On 28 May 2016, a paper was released detailing security vulnerabilities with the DAO that could allow Ether to be stolen.[7] On 9 June 2016, Peter Vessenes publicly disclosed the existence of a critical security vulnerability overlooked in many Solidity contracts, a recursive call bug. On 12 June 2016, Stephan Tual publicly claimed that the DAO funds were safe despite the newly-discovered critical security flaw.

Carbon vote

On 15 July 2016, a short notice on-chain vote was held on the DAO hard fork.[8] Of the 82,054,716 ETH in existence, only 4,542,416 voted, for a total voter turn out of 5.5% of the total supply on 16 July 2016; 3,964,516 ETH (87%) voted in favor, 1/4 of which came from a single address, and 577,899 ETH (13%) opposed the DAO fork.[8] The expedited process of the carbon vote drew criticism from opponents of the DAO fork. Proponents of the fork were quick to market the vote as an effective consensus mechanism, pushing forward with the DAO fork four days later.[9]

Block 1,920,000

The first Ethereum Classic block that was not included in the forked Ethereum chain was block number 1,920,000, which was generated by Ethereum Classic miners on 20 July 2016.[8][10]

Defuse Difficulty Bomb

A mechanism called the "Difficulty Bomb" was designed to push the Ethereum chain from proof-of-work consensus mechanism to proof-of-stake in the future by exponentially increasing the difficulty of mining. This Difficulty Bomb was added to the network on block 200,000 in an upgrade named "Ice Age". While Ethereum Classic participants debated the merits of the Difficulty Bomb, a network upgrade called "Die Hard" at block 3,000,000 delayed the effects of the mechanism. Once the network participants came to consensus on the issue, Ethereum Classic upgraded its network on block 5,900,000 to permanently defuse the Difficulty Bomb. This abandoned a future with proof-of-stake and committed the network to the proof-of-work consensus mechanism.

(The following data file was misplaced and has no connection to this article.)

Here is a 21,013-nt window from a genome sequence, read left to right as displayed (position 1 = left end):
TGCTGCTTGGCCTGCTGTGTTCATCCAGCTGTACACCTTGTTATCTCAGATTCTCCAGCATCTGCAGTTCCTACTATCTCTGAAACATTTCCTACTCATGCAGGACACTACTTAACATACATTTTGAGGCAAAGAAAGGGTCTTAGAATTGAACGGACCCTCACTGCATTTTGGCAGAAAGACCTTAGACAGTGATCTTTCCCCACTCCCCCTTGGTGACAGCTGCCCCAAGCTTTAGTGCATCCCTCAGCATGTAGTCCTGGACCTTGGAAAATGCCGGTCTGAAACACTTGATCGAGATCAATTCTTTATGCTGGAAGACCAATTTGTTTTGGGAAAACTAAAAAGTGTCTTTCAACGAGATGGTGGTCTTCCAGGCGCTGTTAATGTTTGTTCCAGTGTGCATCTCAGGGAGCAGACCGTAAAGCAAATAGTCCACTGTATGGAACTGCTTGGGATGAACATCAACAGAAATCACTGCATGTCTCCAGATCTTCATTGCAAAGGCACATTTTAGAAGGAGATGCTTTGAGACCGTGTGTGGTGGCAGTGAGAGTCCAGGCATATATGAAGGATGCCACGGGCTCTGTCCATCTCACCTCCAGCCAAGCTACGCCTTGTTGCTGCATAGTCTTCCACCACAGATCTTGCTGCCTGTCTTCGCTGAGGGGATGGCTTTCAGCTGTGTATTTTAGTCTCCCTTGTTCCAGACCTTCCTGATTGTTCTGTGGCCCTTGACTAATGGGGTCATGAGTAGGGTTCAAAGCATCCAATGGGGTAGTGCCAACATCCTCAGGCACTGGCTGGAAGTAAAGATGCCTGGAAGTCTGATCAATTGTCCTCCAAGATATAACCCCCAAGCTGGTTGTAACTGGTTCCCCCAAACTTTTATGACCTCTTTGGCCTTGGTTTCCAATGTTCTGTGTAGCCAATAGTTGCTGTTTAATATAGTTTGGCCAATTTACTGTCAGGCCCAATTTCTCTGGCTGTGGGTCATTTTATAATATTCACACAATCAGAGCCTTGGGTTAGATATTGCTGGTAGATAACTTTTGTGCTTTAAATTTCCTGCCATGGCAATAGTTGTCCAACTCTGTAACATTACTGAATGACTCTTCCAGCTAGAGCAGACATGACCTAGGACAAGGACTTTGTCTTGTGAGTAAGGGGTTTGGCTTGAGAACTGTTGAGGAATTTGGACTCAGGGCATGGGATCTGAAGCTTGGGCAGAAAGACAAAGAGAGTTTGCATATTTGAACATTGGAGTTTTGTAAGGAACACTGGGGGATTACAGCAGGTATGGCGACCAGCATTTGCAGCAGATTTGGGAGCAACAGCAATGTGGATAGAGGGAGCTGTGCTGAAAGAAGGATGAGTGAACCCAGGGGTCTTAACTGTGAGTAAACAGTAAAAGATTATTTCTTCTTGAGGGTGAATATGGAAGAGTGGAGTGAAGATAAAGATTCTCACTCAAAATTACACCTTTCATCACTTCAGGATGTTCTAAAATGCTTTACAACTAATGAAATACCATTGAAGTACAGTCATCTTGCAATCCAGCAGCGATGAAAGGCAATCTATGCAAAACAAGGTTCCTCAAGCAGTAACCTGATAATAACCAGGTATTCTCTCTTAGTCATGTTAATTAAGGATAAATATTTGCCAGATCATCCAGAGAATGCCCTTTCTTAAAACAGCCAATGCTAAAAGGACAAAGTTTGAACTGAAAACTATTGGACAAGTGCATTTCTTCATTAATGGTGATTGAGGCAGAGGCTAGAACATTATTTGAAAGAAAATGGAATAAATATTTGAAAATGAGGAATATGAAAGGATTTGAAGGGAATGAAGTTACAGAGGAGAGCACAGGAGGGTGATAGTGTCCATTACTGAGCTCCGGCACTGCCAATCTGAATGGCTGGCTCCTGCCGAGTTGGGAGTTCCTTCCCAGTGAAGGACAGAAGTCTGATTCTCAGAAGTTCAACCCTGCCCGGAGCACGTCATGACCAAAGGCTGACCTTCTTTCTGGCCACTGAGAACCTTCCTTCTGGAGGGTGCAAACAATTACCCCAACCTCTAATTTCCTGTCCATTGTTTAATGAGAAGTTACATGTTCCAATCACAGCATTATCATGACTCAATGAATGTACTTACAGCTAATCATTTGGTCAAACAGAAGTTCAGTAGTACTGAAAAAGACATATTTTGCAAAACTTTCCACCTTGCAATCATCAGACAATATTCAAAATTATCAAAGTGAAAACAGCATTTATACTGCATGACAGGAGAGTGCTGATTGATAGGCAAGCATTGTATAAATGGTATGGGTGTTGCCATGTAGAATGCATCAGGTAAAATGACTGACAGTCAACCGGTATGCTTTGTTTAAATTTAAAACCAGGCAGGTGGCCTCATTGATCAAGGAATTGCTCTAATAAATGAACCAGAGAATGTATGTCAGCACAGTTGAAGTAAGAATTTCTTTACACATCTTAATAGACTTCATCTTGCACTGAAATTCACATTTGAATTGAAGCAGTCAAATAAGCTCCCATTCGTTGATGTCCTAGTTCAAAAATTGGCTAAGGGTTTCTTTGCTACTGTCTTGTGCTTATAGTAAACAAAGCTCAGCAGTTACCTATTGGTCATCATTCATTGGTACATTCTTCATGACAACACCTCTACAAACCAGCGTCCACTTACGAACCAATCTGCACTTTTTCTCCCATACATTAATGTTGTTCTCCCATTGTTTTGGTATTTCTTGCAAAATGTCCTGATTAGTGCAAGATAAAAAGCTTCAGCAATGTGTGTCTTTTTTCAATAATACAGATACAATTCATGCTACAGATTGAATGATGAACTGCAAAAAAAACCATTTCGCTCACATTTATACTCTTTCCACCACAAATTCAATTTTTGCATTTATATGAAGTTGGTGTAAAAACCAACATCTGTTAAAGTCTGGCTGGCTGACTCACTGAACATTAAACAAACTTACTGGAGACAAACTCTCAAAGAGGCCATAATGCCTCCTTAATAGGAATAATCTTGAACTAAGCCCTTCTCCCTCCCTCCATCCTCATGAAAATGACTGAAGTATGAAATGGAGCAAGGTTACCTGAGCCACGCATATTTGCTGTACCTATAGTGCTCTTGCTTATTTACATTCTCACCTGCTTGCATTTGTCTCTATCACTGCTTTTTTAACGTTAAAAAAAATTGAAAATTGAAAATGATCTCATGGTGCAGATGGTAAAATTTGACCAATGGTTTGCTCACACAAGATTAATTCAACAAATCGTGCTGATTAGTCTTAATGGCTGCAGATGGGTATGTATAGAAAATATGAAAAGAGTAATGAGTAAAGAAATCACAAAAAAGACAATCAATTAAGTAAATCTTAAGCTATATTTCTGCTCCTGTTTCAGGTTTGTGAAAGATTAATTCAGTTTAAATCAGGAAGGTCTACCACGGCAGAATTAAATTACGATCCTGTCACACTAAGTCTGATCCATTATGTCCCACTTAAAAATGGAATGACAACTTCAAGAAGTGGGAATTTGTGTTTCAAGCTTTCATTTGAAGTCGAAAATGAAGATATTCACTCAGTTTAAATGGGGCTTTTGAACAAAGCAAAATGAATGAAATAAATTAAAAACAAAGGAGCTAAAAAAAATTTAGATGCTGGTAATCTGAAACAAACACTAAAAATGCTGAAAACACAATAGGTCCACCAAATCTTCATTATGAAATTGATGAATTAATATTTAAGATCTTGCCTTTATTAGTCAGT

Protocol parity

In an attempt to modernize the Ethereum Classic protocol, several protocol upgrades were scheduled to activate features that the Ethereum network already enabled over the past years. Atlantis, activated in September 2019, enabled the Agharta upgrade, which included the outstanding Byzantium changes. Agharta was followed by the incorporation of the Constantinople patches through the January 2020 upgrade. Finally, with the Phoenix upgrade, Ethereum Classic achieved protocol parity with Ethereum, allowing for fully cross-compatible applications between the two networks.

Mining algorithm

After a series of 51% attacks on the Ethereum Classic network in 2020,[11] a change to the underlying Ethash mining algorithm was considered by the community to prevent being a minority proof-of-work chain in the Ethash mining algorithm where Ethereum is dominating the hashrate. After evaluating various options such as Monero's RandomX or the standardized SHA-3-256, it was eventually decided to double the Ethash epoch duration from 30,000 to 60,000 in order to reduce the DAG size and prevent Ethash miners to easily switch to Ethereum Classic. This modified Ethash is also referred to as ETChash or Thanos upgrade.


Further information: Cryptocurrency

Ether (ETC)
ETC logo
NicknameEther Classic, Eth Classic, Classic
Previous namesEthereum, ETH, Eth
Original author(s)Vitalik Buterin, Gavin Wood
White paperethereum whitepaper
Implementation(s)EVM 61
Initial releaseFrontier / 30 July 2015; 8 years ago (2015-07-30)
Latest releaseMystique / 12 February 2022; 2 years ago (2022-02-12)
Development statusActive
Written inC++, Go, Python, Rust, Scala
Operating systemCross-platform
Developer(s)Open-source software development
Source modelOpen-source model
LicenseOpen-source licenses
Ledger start30 July 2015; 8 years ago (2015-07-30)
Split height#1,920,000 / 20 July 2016; 7 years ago (2016-07-20)
Split fromEthereum (ETH)
Split ratio1:1
Timestamping schemeProof-of-Work - ETChash